Back for another round, here’s our best attempt at looping you in on political happenings. Enjoy!
City Council members voted last week on whether or not to incorporate up to $700,000 in additional fees for drinking water, stormwater fees and building inspections. According to the city’s budget and financial reporting manager, the changes would be reflected in an annual rise of $6.60 in water and stormwater bills for residents, reports the Citizen-Times. The city also passed a resolution to help finalize the transfer of property near Bent Creek for an undisclosed economic project (more on that to come). Meanwhile, city officials are also looking at proposed state law changes that could siphon up to $3 million in annual revenues away from Asheville. Keep an eye on these as the legislation makes its way through Raleigh.
Another candidate joined the race for Asheville City Council this week—Keith Young, a deputy clerk of the Buncombe Superior Court. In an interview with the Asheville Citizen-Times, the candidate intends to put police reform and community programs atop his agenda, along with improvements to the bus system and representation for the poor and working class. Young is a former vice chairman of the Buncombe County Democratic Party, and has run twice for County Commission in the past. Along with Young, other announced candidates include Corey Atkins, Rich Lee, Julie Mayfield and Grant Millin. Three seats will be up for grabs.
The ramifications of last month’s closed-session meeting during which commissioners agreed to buy a $6.8 million tract of land were on full display earlier this month, with Republican commissioners voicing concerns over transparency during their meeting. Specifics of why the land was purchased have yet to be disclosed, save for a “potential” site selection of a major economic development project that’s yet to be announced.
Newly-minted state Rep. Brian Turner sat down with public radio station WCQS earlier this month, to reflect on his first term in office thus far. The representative discussed a host of issues and their impact on Asheville during the segment, from incentives to proposals to redistribute sales tax and redistricting.
Lawmakers in Raleigh were in the news for more than a couple items this week, among them the House’s plans to not move ahead on a controversial “religious freedom” bill this year and approval of a measure which would require women seeking abortions to wait 72 hours after consulting a doctor. State representatives were also mentioned in a report focusing on their inability to support economic incentive programs put forward by Gov. Pat McCrory, as Volvo appeared to have dropped North Carolina from its list of states for a proposed car plant. Hope it didn’t have anything to do with that Bent Creek deal.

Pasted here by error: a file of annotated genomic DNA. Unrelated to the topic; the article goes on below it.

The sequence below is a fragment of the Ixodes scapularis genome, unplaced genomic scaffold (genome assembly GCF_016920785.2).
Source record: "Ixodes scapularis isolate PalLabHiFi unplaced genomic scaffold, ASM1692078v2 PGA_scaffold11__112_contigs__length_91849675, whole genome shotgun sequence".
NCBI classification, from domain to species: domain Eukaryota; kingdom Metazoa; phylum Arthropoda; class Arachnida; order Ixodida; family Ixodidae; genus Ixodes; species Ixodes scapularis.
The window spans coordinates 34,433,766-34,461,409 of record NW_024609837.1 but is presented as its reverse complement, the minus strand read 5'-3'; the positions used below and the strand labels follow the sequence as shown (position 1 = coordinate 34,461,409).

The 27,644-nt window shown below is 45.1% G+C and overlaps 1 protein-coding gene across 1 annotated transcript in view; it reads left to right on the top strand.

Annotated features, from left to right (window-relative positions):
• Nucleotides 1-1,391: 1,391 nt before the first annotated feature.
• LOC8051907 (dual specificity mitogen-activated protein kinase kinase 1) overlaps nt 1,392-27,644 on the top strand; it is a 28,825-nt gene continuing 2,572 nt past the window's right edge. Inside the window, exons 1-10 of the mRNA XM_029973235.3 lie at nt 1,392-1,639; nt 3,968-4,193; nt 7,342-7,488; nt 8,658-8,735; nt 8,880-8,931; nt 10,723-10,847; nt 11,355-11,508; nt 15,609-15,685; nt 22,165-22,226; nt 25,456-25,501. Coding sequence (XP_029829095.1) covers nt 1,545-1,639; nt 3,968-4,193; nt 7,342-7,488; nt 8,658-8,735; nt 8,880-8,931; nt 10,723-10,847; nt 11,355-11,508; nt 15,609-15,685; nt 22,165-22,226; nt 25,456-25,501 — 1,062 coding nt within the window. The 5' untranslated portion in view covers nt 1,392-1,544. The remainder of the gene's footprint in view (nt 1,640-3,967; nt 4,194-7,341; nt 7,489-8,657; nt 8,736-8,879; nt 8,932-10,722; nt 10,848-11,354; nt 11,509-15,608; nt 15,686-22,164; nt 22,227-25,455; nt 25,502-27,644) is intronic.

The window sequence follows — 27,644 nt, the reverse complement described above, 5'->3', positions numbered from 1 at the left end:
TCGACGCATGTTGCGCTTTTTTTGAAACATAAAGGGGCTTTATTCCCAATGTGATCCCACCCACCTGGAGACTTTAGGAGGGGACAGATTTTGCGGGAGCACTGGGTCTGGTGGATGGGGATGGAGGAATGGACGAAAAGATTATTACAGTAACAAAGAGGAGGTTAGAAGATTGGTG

Big news from Washington D.C. this week, as the Supreme Court ordered the state court to re-examine the 2010 GOP-drawn redistricting map. According to D.C. newspaper The Hill, the Court expressed concerns over whether the maps had been drawn to consign large populations of black voters to small districts.
A $3 billion plan by Gov. Pat McCrory to use bonds to pay for road and infrastructure improvements could be on the ballot for referendum this fall, if the governor can convince House and Senate members to go along. According to Carolina Public Press, WNC projects included in the plan are improvements to US 221 in McDowell County, $13 million for a new state medical examiner’s office in Asheville, $71 million for the Appalachian State College of Nursing and $115 million for a STEM facility at Western. The governor also fell out of his chair last week, which wouldn’t be worth noting unless it was caught on video. Enjoy.
It’s been 100 days since U.S. Sen. Thom Tillis planted his flag in Washington. So what has he been up to? A Charlotte town paper takes a look, here. Meanwhile, the senator traveled to Afghanistan earlier this month, along with four other Middle East countries. Upon his return, Tillis called for the US military to maintain a presence there beyond President Barack Obama’s projected withdrawal of troops in 2017.
Would you like to extend the federal government’s ability to collect your phone data? It appears to the OK with U.S. Sen. Richard Burr, who gave the OK to Senate Majority Leader Mitch McConnell to bypass his Senate Intelligence Committee in seeking a renewal of the program this week. The bill, for which Burr is a co-sponsor, would extend data collection for five years. Meanwhile, the Senator announced he has raised $1.8 million for his re-election campaign in the first quarter of this year. That puts the incumbent at having $2.4 million cash on hand for next year’s race—for which there is no opponent. Better safe than sorry.